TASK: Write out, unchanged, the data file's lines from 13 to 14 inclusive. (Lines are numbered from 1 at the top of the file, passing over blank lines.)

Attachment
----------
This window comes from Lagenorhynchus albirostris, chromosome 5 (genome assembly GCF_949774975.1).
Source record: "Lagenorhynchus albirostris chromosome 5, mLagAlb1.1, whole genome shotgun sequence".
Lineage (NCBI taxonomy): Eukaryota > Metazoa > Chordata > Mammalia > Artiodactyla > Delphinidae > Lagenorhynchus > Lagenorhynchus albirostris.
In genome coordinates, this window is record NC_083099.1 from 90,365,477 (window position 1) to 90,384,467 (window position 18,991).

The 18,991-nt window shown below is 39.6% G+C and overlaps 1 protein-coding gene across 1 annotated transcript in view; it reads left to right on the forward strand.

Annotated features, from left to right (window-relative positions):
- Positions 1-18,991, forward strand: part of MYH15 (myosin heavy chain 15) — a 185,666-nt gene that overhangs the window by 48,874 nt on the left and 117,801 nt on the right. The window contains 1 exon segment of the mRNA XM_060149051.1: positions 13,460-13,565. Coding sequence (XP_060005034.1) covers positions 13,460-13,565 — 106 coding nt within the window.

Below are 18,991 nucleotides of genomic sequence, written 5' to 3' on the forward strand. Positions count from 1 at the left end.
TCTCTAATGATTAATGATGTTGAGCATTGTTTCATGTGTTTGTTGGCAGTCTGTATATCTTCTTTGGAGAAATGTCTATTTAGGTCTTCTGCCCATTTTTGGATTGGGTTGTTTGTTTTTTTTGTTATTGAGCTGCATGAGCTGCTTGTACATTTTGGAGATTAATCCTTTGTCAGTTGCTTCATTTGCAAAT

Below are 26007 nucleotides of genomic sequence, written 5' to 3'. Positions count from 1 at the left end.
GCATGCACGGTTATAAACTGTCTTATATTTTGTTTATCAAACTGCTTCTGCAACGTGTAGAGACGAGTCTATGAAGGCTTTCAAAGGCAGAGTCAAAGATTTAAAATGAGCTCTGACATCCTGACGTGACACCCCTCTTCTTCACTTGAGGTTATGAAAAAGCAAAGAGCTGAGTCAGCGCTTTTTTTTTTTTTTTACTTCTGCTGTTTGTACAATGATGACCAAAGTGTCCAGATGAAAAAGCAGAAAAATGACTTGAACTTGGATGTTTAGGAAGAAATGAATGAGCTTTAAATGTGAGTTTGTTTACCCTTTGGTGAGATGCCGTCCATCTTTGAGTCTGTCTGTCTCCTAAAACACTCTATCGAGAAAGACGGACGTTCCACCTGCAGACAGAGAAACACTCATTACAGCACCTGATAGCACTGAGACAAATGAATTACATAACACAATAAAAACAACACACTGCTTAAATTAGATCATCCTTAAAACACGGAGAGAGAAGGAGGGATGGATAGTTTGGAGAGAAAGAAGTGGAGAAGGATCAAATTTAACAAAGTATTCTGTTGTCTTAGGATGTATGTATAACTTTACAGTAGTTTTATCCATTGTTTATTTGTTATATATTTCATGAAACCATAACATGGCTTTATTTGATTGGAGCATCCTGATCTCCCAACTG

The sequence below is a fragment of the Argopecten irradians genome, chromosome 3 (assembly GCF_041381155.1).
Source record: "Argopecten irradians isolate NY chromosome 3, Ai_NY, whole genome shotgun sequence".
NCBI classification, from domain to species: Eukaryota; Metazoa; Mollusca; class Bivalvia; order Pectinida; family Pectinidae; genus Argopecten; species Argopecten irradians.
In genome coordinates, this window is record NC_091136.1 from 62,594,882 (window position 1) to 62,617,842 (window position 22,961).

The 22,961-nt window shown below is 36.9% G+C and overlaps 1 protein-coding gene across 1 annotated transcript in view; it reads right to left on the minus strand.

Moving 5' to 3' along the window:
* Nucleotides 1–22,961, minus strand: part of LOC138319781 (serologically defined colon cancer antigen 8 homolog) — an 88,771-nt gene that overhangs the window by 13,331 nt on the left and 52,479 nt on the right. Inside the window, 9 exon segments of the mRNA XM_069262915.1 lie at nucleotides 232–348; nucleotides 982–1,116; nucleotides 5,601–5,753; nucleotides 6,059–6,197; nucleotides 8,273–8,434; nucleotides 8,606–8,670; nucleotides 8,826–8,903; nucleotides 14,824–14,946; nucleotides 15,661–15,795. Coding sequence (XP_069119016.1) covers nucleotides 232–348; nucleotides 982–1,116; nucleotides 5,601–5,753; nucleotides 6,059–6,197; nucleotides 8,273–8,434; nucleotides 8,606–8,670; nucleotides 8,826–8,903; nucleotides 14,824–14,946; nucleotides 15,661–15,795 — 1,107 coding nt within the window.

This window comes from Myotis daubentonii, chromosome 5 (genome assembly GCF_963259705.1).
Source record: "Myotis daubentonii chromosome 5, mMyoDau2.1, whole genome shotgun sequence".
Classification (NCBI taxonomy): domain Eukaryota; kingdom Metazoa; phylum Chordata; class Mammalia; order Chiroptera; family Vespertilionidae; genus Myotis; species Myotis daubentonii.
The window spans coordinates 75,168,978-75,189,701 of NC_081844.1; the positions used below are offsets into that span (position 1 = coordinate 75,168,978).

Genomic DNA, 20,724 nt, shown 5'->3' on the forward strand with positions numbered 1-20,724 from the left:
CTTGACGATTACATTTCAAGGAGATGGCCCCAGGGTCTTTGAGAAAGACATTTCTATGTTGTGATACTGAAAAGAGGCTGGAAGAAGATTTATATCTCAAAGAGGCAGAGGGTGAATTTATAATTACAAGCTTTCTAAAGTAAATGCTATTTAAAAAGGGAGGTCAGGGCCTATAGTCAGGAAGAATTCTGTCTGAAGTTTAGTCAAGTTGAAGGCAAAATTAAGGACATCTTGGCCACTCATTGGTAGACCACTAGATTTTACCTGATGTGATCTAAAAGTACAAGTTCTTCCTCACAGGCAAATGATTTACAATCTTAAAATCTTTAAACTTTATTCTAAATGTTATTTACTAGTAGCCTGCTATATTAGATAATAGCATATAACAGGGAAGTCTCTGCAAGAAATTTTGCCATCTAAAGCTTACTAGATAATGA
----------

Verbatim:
Source record: "Argopecten irradians isolate NY chromosome 3, Ai_NY, whole genome shotgun sequence".
NCBI classification, from domain to species: Eukaryota; Metazoa; Mollusca; class Bivalvia; order Pectinida; family Pectinidae; genus Argopecten; species Argopecten irradians.